Why We Should Be Talking About Endometriosis

By Alexa Santory



We’ve all heard the word, and some of you may even know someone who has it. Reproductive health is constantly under attack in the U.S., with access to proper care being cut left and right, and with more than 200,000 cases of it every year (source), endometriosis is common enough to be a major concern for most women. Periods, as we know, can be painful on their own. Endometriosis pain can magnify that times 10. But despite how common it is, it’s still shrouded in a certain level of mystery. Even further, women of color often suffer in silence due to racial bias in medicine. So what do we need to know about endometriosis?


What exactly is endometriosis?

Endometriosis is a chronic disorder where the tissue that lines the inside of the uterus (the endometrium) starts to grow on the outside of the uterus. It has detrimental effects on your ovaries, fallopian tubes, and the tissue in your pelvis. It’s also extremely painful, especially when you’re on your period.

The uterine lining is what we shed on our periods, so it goes through the same process when it’s growing outside — except with endometriosis, this hardened tissue has no way of exiting the body, causing severe pain during your period, sex, and in everyday life. Pelvic pain is the most prevalent symptom, and it often gets misdiagnosed as pelvic inflammatory disease or ovarian cysts (endometriosis can cause ovarian cysts, but they’re not the same thing). Excessive bleeding on or between your periods is a major symptom as well.

In severe cases, endometriosis can lead to fertility issues. The thing about endometriosis that makes it so mysterious is that is can take 7 to 10 years to diagnose from the first signs of it (source). Imagine that. Almost a decade of severe pain until doctors can really be sure of what it is. To add insult to injury (and to be critical of the American healthcare system real quick because, let’s face it, it’s pretty abysmal for most of us), the only way for a doctor to make a proper diagnosis is through laparoscopic surgery--a minimally invasive surgery that requires small incisions and probe cameras to see the insides of the abdominal area (source), a surgery that most insurance companies consider elective. This is a problem. Women are quite literally suffering daily from this chronic illness and insurance companies are just like act as if we don't need help with that. We do!! The lack of access to help for people unknowingly experiencing endometriosis is concerning and the impact of the system is felt the hardest by women of color. Here are some of the most common, early signs of endometriosis:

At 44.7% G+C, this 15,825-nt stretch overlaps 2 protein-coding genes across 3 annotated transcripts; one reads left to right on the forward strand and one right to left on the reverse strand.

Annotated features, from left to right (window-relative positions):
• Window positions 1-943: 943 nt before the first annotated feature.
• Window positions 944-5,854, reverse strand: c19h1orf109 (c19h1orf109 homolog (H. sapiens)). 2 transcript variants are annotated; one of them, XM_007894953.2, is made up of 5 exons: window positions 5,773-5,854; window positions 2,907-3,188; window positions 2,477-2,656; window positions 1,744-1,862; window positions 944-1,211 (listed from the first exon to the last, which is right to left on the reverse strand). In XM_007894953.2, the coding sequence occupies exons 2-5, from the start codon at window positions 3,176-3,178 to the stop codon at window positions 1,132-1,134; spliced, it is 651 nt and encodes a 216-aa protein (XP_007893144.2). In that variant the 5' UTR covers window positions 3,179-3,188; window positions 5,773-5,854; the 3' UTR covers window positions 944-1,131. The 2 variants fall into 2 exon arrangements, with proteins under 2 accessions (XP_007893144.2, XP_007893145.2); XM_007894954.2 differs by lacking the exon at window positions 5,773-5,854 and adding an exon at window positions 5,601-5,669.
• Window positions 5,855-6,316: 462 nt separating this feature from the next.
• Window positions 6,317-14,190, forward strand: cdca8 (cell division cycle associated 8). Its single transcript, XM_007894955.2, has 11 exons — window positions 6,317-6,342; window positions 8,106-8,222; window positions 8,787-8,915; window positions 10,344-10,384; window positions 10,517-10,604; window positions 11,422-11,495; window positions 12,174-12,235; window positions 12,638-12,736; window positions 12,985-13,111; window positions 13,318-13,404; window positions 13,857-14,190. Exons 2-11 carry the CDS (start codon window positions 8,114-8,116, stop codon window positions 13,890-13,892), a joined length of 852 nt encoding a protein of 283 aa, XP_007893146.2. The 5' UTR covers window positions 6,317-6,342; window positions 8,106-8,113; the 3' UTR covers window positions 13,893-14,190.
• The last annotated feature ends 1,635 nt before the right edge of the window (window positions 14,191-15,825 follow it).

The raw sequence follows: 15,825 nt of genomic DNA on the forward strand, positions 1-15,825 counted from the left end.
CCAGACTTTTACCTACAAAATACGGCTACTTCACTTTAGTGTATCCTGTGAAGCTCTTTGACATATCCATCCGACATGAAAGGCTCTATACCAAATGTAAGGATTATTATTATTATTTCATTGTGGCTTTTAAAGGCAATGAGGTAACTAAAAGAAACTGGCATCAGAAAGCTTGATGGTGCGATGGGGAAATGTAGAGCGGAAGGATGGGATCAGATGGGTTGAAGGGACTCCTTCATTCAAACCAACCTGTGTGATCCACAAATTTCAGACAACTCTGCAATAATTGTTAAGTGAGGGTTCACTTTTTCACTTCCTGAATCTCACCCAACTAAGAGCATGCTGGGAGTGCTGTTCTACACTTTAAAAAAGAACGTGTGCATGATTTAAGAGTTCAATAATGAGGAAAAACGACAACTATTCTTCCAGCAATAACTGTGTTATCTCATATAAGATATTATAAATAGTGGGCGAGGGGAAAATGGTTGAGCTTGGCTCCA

Painful periods.

Cramps and pelvic pain may be more severe and last longer into your period.

Pain during/after sex.

Pelvic pain during or after sex is extremely common.

Painful bowel movements/urination.

It’s more likely to be painful around your period.

Excessive bleeding.

Blood flow may be very heavy during your period and you may also bleed between periods.


Since endometriosis has an impact on the Fallopian tubes, ovaries, and uterus, it may lead to the inability to conceive. People often seek fertility treatments like IVF.


There are also typical period symptoms like nausea, bloating, and fatigue, but experienced much more intensely. It may seem like your period on steroids, and the reality is that for a great deal of people experiencing these symptoms, they can be debilitating and may cause them to miss work, school, and other important life events. If you experience or have experienced any number of these symptoms, it’s recommended that you speak to a doctor about taking the next steps towards treatment. Bad news is that there is no cure for it and no one really knows what causes it, but the leading theory is that it’s genetic. Good news is that there are treatments for it that can help you get your life back on track if your symptoms have made you less available to the world.


How is endometriosis different for WOC?

In terms of symptoms, they’re no different. Women of color experience the same symptoms of endometriosis as any other group of women. The difference lies in the amount of care and attention women of color receive when complaining about pain they’re feeling. Racial bias in the medical field, as well as medical providers ignoring complaints of pain from women of color, have been a common theme throughout our history and it was Black women’s bodies that were being poked, prodded, and violated in the early days of what is now modern gynecology (source)